As usual, these final weeks of the year cause me to not only reflect on what I’ve learned throughout the year, but how I’d like to use that knowledge going forward, too. In today’s post, I’d like to offer a simple piece of advice that I hope will significantly improve your mental health in 2019, which is: stop assuming that you’re the busiest person in the world.
A Cultural Trend
Both within and outside of my therapy/nutrition practice, I’ve noticed that most people are completely and utterly convinced that they are the busiest person they know. Their job is the most tiring, their commute is the longest, their schedule is the most packed, their free time is the most limited. The result is that we seem to get into pissing contests about whose life is the hardest, the benefits of which I still have not found.
To be fair, I don’t think it’s entirely our fault that we do this. Take a gander through Chapter’s and you’ll notice shelves upon shelves of notebooks and day planners with phrases on the cover like, “I Am Very Busy” and “Good Things Come to Those Who Hustle” on the covers. Being busy, it seems, has become a badge of honour in Western society; the busier you are, the more important, respected, and competent you’re perceived to be.
The trouble is, there are a number of consequences when we engage in this “busy-ness bragging,” as I’ll call it. Firstly, our relationships suffer. Partners of busy-ness braggers often feel as though they’re being put second. And to be honest, most of the time they are. They’ll bring up the fact that they miss having quality time with their significant other only to hear a response like, “You know I’m drowning in work, Brian. People need me at this company.”
Busy-ness bragging not only affects our romantic relationships, but our friendships, too. Instead of being empathic and compassionate about the struggles our friends or family members are going through, we competitively run through a laundry list of the hardships that we’re experiencing, which disables us from being supportive. You think your commute’s bad? Try being on the DVP at 5:30pm ever day!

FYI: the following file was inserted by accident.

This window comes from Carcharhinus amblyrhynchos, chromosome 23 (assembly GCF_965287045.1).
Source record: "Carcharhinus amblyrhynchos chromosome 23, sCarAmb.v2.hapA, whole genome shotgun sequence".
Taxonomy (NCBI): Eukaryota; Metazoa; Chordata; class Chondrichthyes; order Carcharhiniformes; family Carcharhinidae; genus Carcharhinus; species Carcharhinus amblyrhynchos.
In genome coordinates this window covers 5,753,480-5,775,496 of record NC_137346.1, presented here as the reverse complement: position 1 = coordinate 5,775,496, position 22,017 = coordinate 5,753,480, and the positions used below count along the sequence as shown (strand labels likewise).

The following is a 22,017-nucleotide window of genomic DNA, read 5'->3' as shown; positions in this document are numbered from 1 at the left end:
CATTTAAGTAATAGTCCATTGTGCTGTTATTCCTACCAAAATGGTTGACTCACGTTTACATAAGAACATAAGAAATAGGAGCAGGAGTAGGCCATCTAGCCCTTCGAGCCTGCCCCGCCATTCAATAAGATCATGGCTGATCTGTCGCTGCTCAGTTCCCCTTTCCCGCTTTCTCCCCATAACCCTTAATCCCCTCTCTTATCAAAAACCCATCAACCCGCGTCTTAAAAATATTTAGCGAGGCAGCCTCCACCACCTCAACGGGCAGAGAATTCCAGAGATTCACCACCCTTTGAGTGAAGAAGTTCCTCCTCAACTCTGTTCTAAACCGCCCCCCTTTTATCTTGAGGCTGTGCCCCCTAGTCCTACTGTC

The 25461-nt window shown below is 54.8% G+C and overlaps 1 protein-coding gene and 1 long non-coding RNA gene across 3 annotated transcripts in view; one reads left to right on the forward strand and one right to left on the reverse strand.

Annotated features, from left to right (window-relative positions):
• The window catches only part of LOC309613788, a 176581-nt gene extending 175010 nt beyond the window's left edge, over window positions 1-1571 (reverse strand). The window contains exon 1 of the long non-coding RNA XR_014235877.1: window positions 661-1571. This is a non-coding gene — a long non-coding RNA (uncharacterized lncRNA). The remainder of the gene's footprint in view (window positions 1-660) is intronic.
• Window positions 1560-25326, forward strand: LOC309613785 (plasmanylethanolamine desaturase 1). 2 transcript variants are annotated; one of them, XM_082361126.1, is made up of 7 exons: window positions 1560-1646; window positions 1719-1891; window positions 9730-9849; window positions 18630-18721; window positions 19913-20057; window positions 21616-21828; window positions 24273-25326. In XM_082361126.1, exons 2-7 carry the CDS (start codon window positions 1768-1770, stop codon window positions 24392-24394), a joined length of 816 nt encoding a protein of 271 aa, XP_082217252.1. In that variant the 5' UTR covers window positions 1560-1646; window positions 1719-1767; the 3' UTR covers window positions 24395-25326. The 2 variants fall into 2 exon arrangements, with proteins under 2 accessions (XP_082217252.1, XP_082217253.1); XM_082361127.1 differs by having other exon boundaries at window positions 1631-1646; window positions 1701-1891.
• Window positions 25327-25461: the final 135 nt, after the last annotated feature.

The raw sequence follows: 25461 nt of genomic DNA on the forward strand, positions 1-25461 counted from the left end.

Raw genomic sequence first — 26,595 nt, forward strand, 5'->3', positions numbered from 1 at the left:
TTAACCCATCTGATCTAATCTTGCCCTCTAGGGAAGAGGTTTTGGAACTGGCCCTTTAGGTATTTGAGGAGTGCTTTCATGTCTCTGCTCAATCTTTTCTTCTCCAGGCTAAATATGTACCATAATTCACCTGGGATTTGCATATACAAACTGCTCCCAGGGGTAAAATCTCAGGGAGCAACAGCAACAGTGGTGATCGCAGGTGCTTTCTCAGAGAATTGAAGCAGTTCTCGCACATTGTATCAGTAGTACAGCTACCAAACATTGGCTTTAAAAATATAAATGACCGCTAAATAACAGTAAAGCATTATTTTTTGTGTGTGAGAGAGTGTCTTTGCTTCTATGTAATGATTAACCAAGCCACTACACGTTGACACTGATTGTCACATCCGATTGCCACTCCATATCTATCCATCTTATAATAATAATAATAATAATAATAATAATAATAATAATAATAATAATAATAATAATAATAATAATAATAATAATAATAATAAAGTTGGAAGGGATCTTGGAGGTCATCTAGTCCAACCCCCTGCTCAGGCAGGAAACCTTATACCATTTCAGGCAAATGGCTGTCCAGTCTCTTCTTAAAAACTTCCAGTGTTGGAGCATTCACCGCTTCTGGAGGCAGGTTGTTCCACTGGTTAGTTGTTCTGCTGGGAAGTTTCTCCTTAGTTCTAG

Last but not least, busy-ness bragging undoubtedly affects our own mental health and wellbeing. We start convincing ourselves that we simply don’t have any time whatsoever for self-care. What’s worse is that the moment we do stop to take a breather, we feel an overwhelming sense of guilt. I could be marking those papers right now. I could be going through those accounting documents. We’re also unlikely to set boundaries in this state, replying to work emails at 11pm and neglecting to be with our loved ones in the process.
A Change In Perspective
Here’s the thing: I’ve noticed that individuals who convince themselves that they’re the busiest person in the world tend to have an external locus of control—that is, they assume that outside forces are responsible for different outcomes. Conversely, those with an internal locus of control believe that they cause things to happen, not external circumstances. Someone with an external locus of control might say something like, “I’m always so busy because my boss piles too much on my plate!” rather than saying, “I’m always so busy because my work flow clearly isn’t effective.”
Interestingly, in a study of 7,500 British adults who were followed since birth, it was found that those who had an internal locus of control at age 10 were less likely to be overweight at age 30, have higher self esteem, and and be less likely to show high levels of psychological distress.
Finally, and most overlooked, I find that there’s an air of grandiosity that comes with busyness-bragging—an unrealistic sense of superiority or self-importance. Being a responsible, dependable employee is one thing. But most people talk like they’re the prime minister, thinking the world is going to fall to pieces if they take a lunch break or leave work at a reasonable hour. Sometimes we need to take a step back and realize that while our role in a company is important, so is tending to our mental health and relationships. We need to be able to stop and ask ourselves, “Am I over-estimating my importance? Am I acting grandiose right now?” If you’re being honest with yourself, you might find that 90% of the time, the answer is yes.
The Bottom Line
I think we can all benefit from reframing how we see “busy-ness” in our culture. Rather than seeing it as a sign that someone is important, needed, and competent, I’d invite us to consider the opposite. Maybe busyness-bragging is a sign that someone’s work flow needs attention, that their boundaries between their professional and personal life are clearly too flimsy, and that their priorities are a bit off kilter. Perhaps we need to start admiring the people who are able to relax without feeling guilty, who have figured out that being busy isn’t the ultimate life goal, and who are happy bragging about their ability to create balance. I’ll cheers to that!